The effects of very gradually increasing or diminishing the amount of circulating hemoglobin have been studied in rabbits. Contrary to expectation it was found that when the pigment was increased by the injection of a small quantity of compatible blood every day during some weeks the erythropoietic tissue did not lessen its activities. The hemoglobin percentage mounted gradually yet considerably when even as little as 1/100 of the amount of blood initially possessed by the animal was injected each day; and the figure it finally attained must in some instances at least have been expressive of a superabundance. To this superabundance the animal itself evidently contributed through its persisting erythropoietic activity.
The results were very different when rabbits were bled daily to the same small amount that was injected into their fellows. The marrow became abnormally active, and this activity continued undiminished throughout the long period of the bleedings. The organism is evidently far more susceptible to blood losses than to blood gains, a fact which is scarcely surprising when one considers that throughout its differentiation as a going concern it has had to cope with exigencies of the first sort only.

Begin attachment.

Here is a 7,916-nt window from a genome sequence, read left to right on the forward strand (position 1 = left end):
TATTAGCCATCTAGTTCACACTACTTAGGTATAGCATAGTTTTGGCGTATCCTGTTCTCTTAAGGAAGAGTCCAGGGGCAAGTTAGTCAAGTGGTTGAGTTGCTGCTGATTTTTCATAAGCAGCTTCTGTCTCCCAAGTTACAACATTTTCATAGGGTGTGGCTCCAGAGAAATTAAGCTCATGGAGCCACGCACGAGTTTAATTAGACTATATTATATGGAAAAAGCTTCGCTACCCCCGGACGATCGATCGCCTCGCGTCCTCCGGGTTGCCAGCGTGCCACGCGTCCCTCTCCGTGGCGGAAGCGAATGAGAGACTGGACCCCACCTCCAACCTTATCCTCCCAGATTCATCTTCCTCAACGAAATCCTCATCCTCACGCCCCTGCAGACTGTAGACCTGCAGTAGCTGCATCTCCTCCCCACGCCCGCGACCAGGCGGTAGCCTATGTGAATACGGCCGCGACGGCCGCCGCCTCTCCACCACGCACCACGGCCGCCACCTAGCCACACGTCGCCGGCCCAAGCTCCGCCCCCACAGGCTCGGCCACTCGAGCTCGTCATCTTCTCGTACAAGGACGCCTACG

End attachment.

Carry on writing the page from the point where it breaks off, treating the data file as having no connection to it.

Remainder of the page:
Rabbits in which the hemoglobin is very gradually increased by the injection of strange blood become so accustomed to the abundance of pigment that even a slight falling off causes the erythropoietic tissue to become abnormally active to maintain the new status quo. Good reasons exist for referring the habituation thus manifested to readjustments in the functioning of the physiological mechanisms which mediate between oxygen demand and erythropoietic response. Too little recognition has been given to the rôle of these mechanisms in such relation. No evidence was obtained of any effective readjustment to protect the erythropoietic tissue from the stimulus of daily small blood losses.